Hinged Double Sonnet for the Luna Moths

LunaMaruyama Ōkyo (圓山 應舉, June 12, 1733 – August 31, 1795)

 

Hinged Double Sonnet For The Luna Moths
by Sean Nevin

       —Norton Island, Maine

For ten days now, two luna moths remain
silk-winged and lavish as a double broach
pinned beneath the porch light of my cabin.
Two of them, patinaed that sea-glass green
of copper weather vanes nosing the wind,
the sun-lit green of rockweed, the lichen’s
green scabbing-over of the bouldered shore,
the plush green peat that carpets the island,
that hushes, sinks then holds a boot print
for days, and the sapling-green of new pines
sprouting through it. The miraculous green
origami of their wings—false eyed, doomed
and sensual as the mermaid’s long green fins:
a green siren calling from the moonlight.

A green siren calling from the moonlight,
from the sweet gum leaves and paper birches
that shed, like tiny white decrees, scrolled bark.
They emerge from cocoons like greased hinges,
all pheromone and wing, instinct and flutter.
They rise, hardwired, driven, through the creaking
pine branches tufted with beard moss and fog.
Two luna moths flitting like exotic birds
towards only each other and light, in these
their final few days, they mate, then starving
they wait, inches apart, on my cabin wall
to die, to share fully each pure and burning
moment. They are, like desire itself, born
without mouths. What, if not this, is love?


from Oblivio Gate, published in 2008 by Southern University Press

 

Published in: on September 3, 2015 at 11:07 pm  Comments (1)  
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The Fish, the Man, and the Spirit

fish man spiritPieter Lastman (ca. 1583 – 1633)
The Angel and Tobias With the Fish

TO A FISH

You strange, astonished-looking, angle-faced,
Dreary-mouthed, gaping wretches of the sea,
Gulping salt-water everlastingly,
Cold-blooded, though with red your blood be graced,
And mute, though dwellers in the roaring waste;
And you, all shapes beside, that fishy be,—
Some round, some flat, some long, all devilry,
Legless, unloving, infamously chaste:—

O scaly, slippery, wet, swift, staring wights,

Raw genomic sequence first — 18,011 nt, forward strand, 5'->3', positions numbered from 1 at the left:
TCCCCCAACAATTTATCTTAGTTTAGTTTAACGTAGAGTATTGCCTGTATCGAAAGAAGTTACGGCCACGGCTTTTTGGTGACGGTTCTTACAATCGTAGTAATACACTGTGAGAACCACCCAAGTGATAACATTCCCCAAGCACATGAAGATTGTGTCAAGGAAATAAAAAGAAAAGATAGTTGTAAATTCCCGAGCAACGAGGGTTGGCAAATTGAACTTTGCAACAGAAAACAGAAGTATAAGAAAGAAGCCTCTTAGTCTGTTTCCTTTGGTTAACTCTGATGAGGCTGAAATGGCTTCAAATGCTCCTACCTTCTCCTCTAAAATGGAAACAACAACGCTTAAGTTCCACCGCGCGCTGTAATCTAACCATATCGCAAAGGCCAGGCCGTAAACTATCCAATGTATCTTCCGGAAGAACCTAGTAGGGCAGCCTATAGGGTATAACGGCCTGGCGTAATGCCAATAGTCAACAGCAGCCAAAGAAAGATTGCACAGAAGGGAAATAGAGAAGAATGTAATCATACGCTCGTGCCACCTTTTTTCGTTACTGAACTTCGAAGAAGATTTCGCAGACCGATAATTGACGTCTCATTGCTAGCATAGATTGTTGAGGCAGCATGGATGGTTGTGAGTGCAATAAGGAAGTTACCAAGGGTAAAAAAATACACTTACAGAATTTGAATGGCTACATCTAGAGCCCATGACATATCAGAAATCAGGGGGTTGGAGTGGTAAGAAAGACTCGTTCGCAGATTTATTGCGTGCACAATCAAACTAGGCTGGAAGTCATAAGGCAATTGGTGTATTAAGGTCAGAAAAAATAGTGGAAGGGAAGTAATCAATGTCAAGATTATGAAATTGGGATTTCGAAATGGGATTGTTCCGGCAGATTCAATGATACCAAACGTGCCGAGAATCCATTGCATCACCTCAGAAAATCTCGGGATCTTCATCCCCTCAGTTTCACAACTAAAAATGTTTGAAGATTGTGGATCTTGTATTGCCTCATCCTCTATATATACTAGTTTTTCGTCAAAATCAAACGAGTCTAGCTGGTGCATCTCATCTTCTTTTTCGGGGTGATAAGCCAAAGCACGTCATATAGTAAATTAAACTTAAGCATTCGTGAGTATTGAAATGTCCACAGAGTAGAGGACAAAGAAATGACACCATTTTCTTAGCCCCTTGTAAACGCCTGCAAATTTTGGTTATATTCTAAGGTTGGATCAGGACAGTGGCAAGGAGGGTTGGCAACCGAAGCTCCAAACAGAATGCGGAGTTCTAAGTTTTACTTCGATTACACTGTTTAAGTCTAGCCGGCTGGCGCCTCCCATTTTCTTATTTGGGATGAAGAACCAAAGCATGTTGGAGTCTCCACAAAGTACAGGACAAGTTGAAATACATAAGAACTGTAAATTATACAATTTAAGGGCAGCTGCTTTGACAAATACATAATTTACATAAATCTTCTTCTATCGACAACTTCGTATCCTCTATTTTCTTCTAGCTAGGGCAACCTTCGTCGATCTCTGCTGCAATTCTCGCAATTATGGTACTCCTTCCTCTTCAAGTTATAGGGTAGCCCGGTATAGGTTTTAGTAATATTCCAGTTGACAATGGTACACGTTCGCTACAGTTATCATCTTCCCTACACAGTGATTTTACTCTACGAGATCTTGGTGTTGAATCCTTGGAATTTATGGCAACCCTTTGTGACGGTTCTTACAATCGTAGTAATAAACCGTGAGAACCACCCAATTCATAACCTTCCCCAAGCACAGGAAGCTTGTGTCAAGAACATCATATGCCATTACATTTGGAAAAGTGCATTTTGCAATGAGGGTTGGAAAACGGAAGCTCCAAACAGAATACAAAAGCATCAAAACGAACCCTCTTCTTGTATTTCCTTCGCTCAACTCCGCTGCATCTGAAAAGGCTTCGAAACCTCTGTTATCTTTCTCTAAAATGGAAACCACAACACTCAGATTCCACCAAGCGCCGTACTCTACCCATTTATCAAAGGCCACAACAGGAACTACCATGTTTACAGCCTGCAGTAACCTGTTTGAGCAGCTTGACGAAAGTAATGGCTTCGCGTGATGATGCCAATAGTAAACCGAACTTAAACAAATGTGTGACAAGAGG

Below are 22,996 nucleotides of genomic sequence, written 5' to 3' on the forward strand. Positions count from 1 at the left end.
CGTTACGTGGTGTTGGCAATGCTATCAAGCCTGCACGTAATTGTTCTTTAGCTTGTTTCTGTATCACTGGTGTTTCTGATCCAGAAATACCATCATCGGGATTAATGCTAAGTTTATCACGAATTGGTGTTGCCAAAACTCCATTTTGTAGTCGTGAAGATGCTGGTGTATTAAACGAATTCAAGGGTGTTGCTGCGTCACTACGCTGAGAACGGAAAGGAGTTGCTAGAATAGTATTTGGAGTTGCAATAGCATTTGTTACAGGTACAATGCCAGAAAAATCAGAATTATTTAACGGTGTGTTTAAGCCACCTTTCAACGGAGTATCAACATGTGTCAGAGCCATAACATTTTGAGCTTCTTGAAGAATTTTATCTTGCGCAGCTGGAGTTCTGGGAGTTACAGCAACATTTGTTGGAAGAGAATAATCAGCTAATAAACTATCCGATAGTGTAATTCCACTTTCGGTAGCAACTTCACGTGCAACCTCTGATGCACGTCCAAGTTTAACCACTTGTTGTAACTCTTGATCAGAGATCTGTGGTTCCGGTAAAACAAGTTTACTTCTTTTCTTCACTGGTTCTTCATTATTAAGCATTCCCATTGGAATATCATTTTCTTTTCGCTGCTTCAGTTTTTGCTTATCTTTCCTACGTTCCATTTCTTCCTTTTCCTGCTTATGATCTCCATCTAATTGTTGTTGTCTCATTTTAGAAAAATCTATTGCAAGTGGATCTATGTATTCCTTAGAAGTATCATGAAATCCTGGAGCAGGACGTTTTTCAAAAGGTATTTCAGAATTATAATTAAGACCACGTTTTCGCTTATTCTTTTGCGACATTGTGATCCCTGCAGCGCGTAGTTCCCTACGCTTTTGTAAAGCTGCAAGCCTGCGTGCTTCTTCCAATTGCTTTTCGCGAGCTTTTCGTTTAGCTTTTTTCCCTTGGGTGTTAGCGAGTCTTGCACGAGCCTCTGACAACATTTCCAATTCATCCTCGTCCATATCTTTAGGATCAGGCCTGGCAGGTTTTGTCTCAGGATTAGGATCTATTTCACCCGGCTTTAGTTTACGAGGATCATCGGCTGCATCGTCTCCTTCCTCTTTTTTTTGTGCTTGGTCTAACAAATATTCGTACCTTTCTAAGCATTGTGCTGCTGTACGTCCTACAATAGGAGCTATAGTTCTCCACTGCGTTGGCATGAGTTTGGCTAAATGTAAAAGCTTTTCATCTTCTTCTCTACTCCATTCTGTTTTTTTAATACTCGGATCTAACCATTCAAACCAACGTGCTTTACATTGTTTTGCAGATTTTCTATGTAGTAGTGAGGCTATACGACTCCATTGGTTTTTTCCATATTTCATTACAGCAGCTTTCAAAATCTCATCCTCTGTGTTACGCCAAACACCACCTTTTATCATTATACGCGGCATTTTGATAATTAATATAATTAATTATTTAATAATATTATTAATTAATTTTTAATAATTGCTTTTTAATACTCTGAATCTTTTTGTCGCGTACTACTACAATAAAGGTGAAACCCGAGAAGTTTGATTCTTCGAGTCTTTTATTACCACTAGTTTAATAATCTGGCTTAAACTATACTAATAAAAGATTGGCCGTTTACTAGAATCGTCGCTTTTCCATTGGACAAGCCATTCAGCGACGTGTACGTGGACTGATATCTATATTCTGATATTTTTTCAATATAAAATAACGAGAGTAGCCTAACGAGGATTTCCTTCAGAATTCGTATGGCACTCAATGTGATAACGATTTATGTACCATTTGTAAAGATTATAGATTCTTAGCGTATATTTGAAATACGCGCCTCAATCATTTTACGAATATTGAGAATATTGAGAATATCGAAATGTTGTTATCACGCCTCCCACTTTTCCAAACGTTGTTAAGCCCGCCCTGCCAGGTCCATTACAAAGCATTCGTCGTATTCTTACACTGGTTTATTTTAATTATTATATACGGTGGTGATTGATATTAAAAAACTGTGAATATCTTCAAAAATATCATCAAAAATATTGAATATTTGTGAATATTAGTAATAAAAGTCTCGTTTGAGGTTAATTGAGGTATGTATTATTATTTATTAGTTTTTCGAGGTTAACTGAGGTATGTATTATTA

What is’t ye do? What life lead? eh, dull goggles?
How do ye vary your vile days and nights?
How pass your Sundays? Are ye still but joggles
In ceaseless wash? Still nought but gapes, and bites,
And drinks, and stares, diversified with boggles?

A FISH ANSWERS

Amazing monster! that, for aught I know,
With the first sight of thee didst make our race
For ever stare! O flat and shocking face,
Grimly divided from the breast below!
Thou that on dry land horribly dost go
With a split body and most ridiculous pace,
Prong after prong, disgracer of all grace,
Long-useless-finned, haired, upright, unwet, slow!

O breather of unbreathable, sword-sharp air,
How canst exist? How bear thyself, thou dry
And dreary sloth? What particle canst share
Of the only blessed life, the watery?
I sometimes see of ye an actual pair
Go by! linked fin by fin! most odiously.

THE FISH TURNS INTO A MAN, AND THEN
INTO A SPIRIT, AND AGAIN SPEAKS

Indulge thy smiling scorn, if smiling still,
O man! And loathe, but with a sort of love;
For difference must its use by difference prove,
And, in, sweet clang, the sphere with music fill.
One of the spirits am I, that at his will
Live in whate’er has life—fish, eagle, dove—
No hate, no pride, beneath nought, nor above,
A visitor of the rounds of God’s sweet skill.

Man’s life is warm, glad, sad, ‘twixt loves and graves,
Boundless in hope, honoured with pangs austere,
Heaven-gazing; and his angel-wings he craves:—
The fish is swift, small-needing, vague yet clear,
A cold, sweet, silver life, wrapped in round waves,
Quickened with touches of transporting fear.


As the transition from the ludicrous to the grave, in these verses, might otherwise appear too violent, the reader will permit me to explain how they arose. The first sonnet was suggested by a friend’s laughing at a description I was giving him of the general aspect of fish (in which, by the way, if anybody is curious, let him get acquainted with them in Mr. Yarrell’s excellent work on “British Fishes,” now in course of publication); the second sonnet, being a lover of fair play, I thought but a just retort to be allowed to those fellow-creatures of ours, who so differ with us in eyeballs and opinions; and the third, not liking to leave a quarrel unsettled, and having a tendency to push a speculation as far as it will go, especially into those calm and heavenward regions from which we always return the better, if we calmly enter them, naturally became as serious as the peace of mind is, with which all speculations conclude that have harmony and lovingness for their real object. The fish, in his retort, speaks too knowingly of his human banterer, for a fish; but it will be seen, that a Spirit animates him for the purpose.

Leigh Hunt
(1784 – 1859)